Facebook has announced an expansion to its bug bounty program covering third-party apps that abuse user data, to include the Instagram ecosystem.
First launched in 2018 in response to the Cambridge Analytica scandal, the Data Abuse Bounty program works by “incentivizing anyone to report apps collecting user data and passing it off to malicious parties to be exploited.”
If an application is found to be breaking Facebook policy in this way, it could be kicked off the platform or become the subject of legal action. Facebook may also decide to conduct a forensic audit of related systems.
Cambridge Analytica infamously used data on tens of millions of Facebook users and their friends scraped by the third-party This Is Your Digital Life app to target US voters in the 2016 Presidential election.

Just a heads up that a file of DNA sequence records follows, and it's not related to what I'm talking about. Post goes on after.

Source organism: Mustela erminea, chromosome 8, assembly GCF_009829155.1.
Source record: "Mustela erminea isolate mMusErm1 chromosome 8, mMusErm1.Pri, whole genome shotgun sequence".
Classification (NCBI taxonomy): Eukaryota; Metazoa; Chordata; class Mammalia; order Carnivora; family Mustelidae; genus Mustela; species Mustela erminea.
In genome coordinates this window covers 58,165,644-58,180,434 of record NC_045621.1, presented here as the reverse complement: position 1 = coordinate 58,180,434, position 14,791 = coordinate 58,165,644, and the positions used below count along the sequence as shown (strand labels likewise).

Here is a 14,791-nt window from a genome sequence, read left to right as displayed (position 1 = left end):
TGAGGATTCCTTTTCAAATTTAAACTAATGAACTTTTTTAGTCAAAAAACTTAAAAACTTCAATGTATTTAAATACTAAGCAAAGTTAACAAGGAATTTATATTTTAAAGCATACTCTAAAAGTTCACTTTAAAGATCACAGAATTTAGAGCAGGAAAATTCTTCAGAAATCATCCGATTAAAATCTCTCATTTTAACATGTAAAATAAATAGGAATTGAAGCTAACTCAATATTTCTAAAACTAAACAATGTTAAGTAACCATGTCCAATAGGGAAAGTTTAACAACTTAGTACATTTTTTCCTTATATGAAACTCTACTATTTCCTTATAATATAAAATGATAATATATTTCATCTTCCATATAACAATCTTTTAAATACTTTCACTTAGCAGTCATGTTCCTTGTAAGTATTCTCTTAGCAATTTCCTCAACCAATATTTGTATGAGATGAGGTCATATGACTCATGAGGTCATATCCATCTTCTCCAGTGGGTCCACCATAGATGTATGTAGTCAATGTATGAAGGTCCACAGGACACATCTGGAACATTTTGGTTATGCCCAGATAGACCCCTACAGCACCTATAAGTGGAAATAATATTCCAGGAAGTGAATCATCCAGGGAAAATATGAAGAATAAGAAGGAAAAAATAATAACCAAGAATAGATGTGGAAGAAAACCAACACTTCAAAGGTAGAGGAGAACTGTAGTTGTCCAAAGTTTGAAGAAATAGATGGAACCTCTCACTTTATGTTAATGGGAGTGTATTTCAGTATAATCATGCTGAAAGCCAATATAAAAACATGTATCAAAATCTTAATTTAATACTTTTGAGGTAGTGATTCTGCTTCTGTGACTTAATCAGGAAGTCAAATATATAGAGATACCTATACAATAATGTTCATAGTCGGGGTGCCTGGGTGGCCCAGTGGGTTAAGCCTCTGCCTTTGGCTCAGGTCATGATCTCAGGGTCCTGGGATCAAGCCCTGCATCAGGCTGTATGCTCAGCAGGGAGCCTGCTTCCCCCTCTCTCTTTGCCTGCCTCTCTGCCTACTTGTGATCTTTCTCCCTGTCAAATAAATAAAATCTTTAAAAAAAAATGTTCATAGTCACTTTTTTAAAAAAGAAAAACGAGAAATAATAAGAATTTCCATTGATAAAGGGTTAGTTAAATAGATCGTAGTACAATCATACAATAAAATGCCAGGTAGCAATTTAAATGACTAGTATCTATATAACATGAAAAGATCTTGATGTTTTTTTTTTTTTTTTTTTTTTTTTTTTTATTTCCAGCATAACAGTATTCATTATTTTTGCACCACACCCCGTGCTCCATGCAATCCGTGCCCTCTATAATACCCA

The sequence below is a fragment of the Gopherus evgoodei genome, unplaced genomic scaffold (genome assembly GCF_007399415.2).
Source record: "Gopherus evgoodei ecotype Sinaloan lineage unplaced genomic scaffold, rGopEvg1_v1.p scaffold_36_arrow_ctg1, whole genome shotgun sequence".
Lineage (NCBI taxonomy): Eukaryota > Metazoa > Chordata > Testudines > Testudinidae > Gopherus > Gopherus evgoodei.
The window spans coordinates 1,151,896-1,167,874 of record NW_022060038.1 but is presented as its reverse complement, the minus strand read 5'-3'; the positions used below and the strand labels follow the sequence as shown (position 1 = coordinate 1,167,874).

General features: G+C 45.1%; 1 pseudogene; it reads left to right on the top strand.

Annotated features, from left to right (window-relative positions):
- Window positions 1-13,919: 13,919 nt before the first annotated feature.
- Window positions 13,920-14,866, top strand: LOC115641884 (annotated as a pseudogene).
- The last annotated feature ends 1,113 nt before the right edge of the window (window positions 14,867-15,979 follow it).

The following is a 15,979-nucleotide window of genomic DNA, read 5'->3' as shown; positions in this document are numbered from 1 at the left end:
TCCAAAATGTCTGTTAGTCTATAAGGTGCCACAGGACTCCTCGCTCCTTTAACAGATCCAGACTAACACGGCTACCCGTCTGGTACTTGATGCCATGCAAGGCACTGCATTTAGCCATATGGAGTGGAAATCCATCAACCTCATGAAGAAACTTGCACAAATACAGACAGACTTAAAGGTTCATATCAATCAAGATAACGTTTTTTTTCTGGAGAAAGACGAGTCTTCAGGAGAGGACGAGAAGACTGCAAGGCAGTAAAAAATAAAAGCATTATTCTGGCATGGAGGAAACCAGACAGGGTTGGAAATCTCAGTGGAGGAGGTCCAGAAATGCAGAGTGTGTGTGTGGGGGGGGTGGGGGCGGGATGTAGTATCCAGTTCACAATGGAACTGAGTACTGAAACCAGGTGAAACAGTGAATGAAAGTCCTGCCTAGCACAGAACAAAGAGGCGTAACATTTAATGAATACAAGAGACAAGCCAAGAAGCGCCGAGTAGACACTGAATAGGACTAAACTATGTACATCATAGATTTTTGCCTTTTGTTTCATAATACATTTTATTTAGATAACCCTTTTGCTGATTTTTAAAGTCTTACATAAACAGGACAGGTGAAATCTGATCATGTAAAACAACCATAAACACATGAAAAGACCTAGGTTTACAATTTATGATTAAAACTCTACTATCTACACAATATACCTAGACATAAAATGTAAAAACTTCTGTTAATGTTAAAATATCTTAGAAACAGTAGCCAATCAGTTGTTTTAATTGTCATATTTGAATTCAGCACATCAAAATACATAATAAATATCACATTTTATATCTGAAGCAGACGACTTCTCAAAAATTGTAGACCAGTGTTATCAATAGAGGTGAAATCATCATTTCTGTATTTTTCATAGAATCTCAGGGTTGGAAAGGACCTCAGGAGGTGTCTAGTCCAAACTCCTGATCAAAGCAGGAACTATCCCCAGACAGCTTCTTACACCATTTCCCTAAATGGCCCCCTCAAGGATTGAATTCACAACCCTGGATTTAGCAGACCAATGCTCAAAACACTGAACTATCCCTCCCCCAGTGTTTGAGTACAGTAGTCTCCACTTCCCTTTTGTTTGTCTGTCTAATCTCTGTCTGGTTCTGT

Since that debacle, the social network was forced to kick hundreds more third-party apps from its platform for similar abuses, including one called myPersonality which was used by four million users.
The addition of Instagram to the program reflects the importance of the platform to Facebook’s business and growing concerns over developer access to user data.
In February, it was reported that data on 14.5 million Instagram accounts was being stored online in the UK with no password protection. It was suspected that a third party could be scraping accounts for publicly accessible data, for use later in marketing campaigns.
Last year, Instagram suddenly reduced the API limit for third-party apps from 5000 to 200 calls per hour, and stopped accepting new submissions, in what was seen as an attempt to improve user privacy.
Facebook set out its vision for a radical overhaul of the company in July following a record $5bn penalty issued by the FTC in response to failings that led to the Cambridge Analytica incident.